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First Estate

In France of the ancien régime and the age of the French Revolution, the term First Estate (Fr. premier état) indicated the clergy; the Second Estate were the nobility, and the rest of the population constituted the Third Estate. From these terms came the name of the medieval French national assembly: the Estates-General (Fr. Etats-Généraux), the analogue to the British Parliament but with no constitutional tradition of vested powers: the French monarchy remained absolute.

In principle, the responsibilities of the First Estate included "the registration of births, marriages and deaths; they collected the tithe (usually 10%); they censored books; served as moral police; operated schools and hospitals; and distributed relief to the poor. They also owned 10-15% of all the land in France. This land, of course, was all held tax-free." [1]

The First Estate comprised the entire clergy, traditionally divided into "higher" and "lower" clergy. Although there was no formal demarcation between the two categories, the upper clergy were, effectively, clerical nobility, from the families of the Second Estate. At the other extreme, parish priests and many monks had more in common with the Third Estate than the Second, and, within the Third Estate, more in common with the peasants and wage-earners than with the bourgeoisie.

The French inheritance system of primogeniture meant that nearly all French fortunes would pass largely in a single line, through the eldest son. Hence, it became very common for second sons to join the clergy. Although some great churchmen came out of this system, much of the higher clergy continued to live the lives of aristocrats, enjoying the wealth derived from church lands and tithes and, in some cases, paying little or no attention to their churchly duties. The ostentatious wealth of the higher clergy was, no doubt, partly responsible for the widespread anticlericalism in France, dating back as far as the Middle Ages, and was certainly responsible for the element of class resentment within the anticlericalism of many peasants and wage-earners.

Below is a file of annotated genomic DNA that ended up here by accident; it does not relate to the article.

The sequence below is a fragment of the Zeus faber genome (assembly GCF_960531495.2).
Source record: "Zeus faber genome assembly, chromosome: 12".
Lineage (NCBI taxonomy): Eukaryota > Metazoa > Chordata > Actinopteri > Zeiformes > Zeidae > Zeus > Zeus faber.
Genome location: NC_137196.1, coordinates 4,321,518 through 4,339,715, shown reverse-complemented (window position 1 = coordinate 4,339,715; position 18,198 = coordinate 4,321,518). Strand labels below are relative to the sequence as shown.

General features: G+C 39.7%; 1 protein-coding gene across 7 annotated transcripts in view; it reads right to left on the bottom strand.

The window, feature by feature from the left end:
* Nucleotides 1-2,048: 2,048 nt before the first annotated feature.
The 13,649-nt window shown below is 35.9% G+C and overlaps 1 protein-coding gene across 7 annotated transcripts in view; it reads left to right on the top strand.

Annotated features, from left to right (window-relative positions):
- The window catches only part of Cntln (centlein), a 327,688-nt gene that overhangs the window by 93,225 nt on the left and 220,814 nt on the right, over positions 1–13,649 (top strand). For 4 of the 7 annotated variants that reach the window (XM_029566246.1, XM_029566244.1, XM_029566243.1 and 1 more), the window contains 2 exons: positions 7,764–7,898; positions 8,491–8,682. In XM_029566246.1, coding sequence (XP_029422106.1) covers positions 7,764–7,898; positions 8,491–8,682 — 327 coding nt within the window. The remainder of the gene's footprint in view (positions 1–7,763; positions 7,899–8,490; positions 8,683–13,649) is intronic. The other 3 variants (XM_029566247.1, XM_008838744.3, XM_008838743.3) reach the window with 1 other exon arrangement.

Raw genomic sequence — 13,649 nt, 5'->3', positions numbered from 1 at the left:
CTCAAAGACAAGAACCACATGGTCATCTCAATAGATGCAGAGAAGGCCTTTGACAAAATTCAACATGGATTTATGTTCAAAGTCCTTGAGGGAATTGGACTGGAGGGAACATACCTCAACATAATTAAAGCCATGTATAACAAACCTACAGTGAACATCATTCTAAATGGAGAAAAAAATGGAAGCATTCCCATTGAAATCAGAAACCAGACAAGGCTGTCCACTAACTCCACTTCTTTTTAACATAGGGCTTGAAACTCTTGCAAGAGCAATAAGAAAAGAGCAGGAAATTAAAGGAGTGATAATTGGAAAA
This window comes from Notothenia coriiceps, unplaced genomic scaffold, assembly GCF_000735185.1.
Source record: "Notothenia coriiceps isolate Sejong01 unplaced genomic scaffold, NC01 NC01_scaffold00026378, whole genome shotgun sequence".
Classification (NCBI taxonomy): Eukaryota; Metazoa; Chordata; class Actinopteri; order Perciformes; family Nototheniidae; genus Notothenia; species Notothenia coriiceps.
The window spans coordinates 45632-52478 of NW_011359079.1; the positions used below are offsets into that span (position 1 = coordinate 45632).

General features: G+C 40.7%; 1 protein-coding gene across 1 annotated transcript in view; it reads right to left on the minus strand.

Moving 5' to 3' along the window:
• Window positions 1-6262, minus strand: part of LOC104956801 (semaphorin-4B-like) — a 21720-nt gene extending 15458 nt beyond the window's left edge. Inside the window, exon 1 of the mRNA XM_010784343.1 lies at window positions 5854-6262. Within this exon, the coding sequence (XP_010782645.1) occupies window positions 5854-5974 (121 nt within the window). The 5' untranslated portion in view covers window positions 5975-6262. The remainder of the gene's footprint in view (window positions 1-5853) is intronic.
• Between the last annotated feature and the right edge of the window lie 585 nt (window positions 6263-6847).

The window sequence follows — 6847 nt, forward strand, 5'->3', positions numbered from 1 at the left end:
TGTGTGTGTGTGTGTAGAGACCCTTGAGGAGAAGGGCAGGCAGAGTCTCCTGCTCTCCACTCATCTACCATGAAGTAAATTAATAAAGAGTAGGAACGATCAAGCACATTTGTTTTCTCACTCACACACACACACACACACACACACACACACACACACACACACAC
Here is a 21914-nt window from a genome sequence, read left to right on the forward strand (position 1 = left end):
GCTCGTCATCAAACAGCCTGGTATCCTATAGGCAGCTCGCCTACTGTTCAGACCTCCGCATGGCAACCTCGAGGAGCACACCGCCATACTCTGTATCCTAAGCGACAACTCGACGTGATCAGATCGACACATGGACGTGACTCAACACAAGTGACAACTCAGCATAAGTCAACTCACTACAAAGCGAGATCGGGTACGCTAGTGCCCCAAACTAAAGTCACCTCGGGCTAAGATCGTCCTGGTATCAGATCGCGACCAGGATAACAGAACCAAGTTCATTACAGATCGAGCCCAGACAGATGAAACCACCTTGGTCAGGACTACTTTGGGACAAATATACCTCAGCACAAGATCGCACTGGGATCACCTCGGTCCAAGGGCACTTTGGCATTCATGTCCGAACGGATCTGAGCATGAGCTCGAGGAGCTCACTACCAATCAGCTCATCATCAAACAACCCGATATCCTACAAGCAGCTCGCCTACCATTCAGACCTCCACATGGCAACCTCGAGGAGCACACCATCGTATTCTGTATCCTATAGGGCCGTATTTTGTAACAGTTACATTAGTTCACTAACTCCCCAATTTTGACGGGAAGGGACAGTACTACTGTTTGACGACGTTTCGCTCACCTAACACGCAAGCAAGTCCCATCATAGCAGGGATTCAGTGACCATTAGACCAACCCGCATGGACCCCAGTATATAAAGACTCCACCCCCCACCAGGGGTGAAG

Similar class resentments existed within the First Estate.

During the latter years of the ancien régime, the Catholic Church in France (the Gallican Church) was a separate entity within the realm of Papal control, both a State within a State and Church within a Church. The King had the right to make appointments to the bishoprics, abbeys, and priories and the right to regulate the clergy. [1]

Table of contents
1 Use of this term outside of France
2 The Estates General
3 1789: End of The Estates General
4 See also
5 References

Use of this term outside of France

The notion of Estates of the realm also exists in Britain, where the closest analogue to the French First Estate would be the Lords Spiritual, corresponding to the highest reaches of the French higher clergy.

The Estates General

See main article French States-General.

The first Estates-General was called by Philip IV in 1302, in order to obtain national approval for his anticlerical policy. Philip organized the assembly into three divisions, and every following Estates-General down to 1789 maintained the division.

The Estates-General of France dwindled in importance, and after 1614 it was not called again for 175 years.

1789: End of The Estates General

See main article French Revolution.

In 1789, the First Estate numbered somewhat over 100,000, with about 10% of these being "higher clergy." The lower clergy would have been about equally divided between parish priests on the one hand and monks and nuns on the other. Almost all of the 139 dioceses were controlled by the great nobles in France. [1]

In May 1789, Louis XVI convened the Estates-General in order to address the financial crisis of the kingdom, which was effectively bankrupt. By this point, however, the French aristocracy has declined in power and influence, while the bourgeoisie had become much more important and conscious of itself as a class. The Third Estate, containing representatives of the bourgeois, asked for greater share of representation than it had possessed in earlier centuries; they were given twice as many representatives, but since voting was to be by the three Estates rather then by individual representatives, this gave them no immediately meanigful advantage. The Third Estate then asked for all estates to meet together as a single body.

On June 12, 1789 the Communes (the representatives of the Third Estate, including some clergy, notably Abbé Emmanuel Joseph Sieyès) invited the other orders to join them. Some clergy who were representatives of the First Estate did so as soon as the following day, and so were among the group that, on June 17, 1789 declared itself the National Assembly and (June 20, 1789 signed the Tennis Court Oath demanding a constitution for France.

Over the next week, most of the First Estate (and some of the Second) joined the National Assembly; on June 27 the king ordered the rest to follow. This was the end of the formal system of Estates of the Realm.

See also

See also: